Spike: Youâ€™re also using a for-profit business model (as is LaunchPad Coworking). How did you decide on this model? Did you take any heat for it?
Jerome: Iâ€™m all for pushing collaboration and communities â€” if profit is what it takes to generate more participants and advance the cultural movement, then profit it is. Between the time and effort, money, and liability, we should be rewarded for that contribution and exposure. Besides, I didnâ€™t know about coworking at all until Iâ€™d already started construction, so I was not â€œinfluencedâ€ by the altruism.
I’m becoming more and more convinced that a Co-Working site needs to be a ‘company’ as opposed to a ‘charity’.
I’ve seen lots of non-profits fall by the wayside due to the founders needing to move on and it’s hard to find people with the right mentality to take over. I’ve seen non-profits founder because without the extra edge of needing to make a profit (and reaping benefits thereof) the good will can vanish.
I’m well aware that people working at a non-profit can draw salaries and that the non-profit moniker has been used in order to attract attention while the ‘workers’ draw insanely large salaries. I guess I’m not comfortable hiding behind the tax benefits of a non-profit while engaged in something that is creating things ‘for profit’.
But let’s run with the current school of thought. That CoWorkingBelfast will be a non-profit organisation.
That said – if I have anything to do with it, CoWorkingBelfast will have to be a shining light and not just a damp squib. I want it to be excellent, a model place to work and not just a set of desks in a dreary room above a bank. It has to make enough money to survive and prosper and not just be a half-empty space which has to resort to arcane marketing schemes disguised as trade shows in order to generate a bit of coin.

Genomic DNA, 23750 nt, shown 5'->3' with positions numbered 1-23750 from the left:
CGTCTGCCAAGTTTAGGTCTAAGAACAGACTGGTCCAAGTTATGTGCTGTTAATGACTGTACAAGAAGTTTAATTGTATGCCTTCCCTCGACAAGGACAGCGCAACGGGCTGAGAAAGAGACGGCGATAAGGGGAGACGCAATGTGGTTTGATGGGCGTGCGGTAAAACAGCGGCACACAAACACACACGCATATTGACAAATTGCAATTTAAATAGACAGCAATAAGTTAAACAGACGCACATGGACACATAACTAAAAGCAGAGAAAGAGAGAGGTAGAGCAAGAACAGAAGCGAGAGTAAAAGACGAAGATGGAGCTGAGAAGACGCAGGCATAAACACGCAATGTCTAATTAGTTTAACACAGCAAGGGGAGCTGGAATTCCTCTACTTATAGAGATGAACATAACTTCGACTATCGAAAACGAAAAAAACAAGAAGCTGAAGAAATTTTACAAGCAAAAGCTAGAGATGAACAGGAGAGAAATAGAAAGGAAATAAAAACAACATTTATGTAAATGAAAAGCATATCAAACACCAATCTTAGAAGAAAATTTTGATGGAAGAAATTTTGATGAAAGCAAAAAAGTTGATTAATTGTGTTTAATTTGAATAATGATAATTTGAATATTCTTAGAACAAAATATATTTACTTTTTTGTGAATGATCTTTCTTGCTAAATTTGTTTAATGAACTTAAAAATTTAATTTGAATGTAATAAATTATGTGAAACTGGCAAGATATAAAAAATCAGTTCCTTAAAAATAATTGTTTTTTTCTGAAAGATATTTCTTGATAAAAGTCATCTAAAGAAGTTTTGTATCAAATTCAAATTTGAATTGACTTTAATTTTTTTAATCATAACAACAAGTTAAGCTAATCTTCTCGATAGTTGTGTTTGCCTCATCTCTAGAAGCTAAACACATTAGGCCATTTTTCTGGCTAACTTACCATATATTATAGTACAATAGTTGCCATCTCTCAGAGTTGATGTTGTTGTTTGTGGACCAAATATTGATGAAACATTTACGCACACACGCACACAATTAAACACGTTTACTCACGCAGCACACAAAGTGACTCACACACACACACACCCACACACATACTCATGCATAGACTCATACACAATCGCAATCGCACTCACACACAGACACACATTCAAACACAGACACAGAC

Part of the Co-Working Belfast ethos should, in my opinion, to create ‘industry culture’ in Northern Ireland. That’s got to be more than just creating a web portal (and how many of those have sprung up in the last year or so) but the creation of a lasting legacy, a tradition of fostering creativity in the technology sector. CoWorking is not about technology itself – it’s about connecting people where they were not previously connected.
Part of the culture of CoWorking Belfast should not only be the opportunities and connections which are brought about by proximity but also the potential for fostering tomorrow’s industry (you know, the people who will be paying taxes when you and I are in a home for the elderly). I have a plan which consists of nothing more than a couple of pledges, a holding page on a web site and a monthly bill which I’ll work to find sponsorship for – which will be wholly dedicated to finding people with energy, be they young in body or just young in mind, and giving them a place to work and express their creativity as well as providing mentoring (by using and abusing the people housed in the CoWorking building) – more on this later.
Through this meandering post I’m convincing myself that CoWorkingBelfast can be a no-profit. What do you think?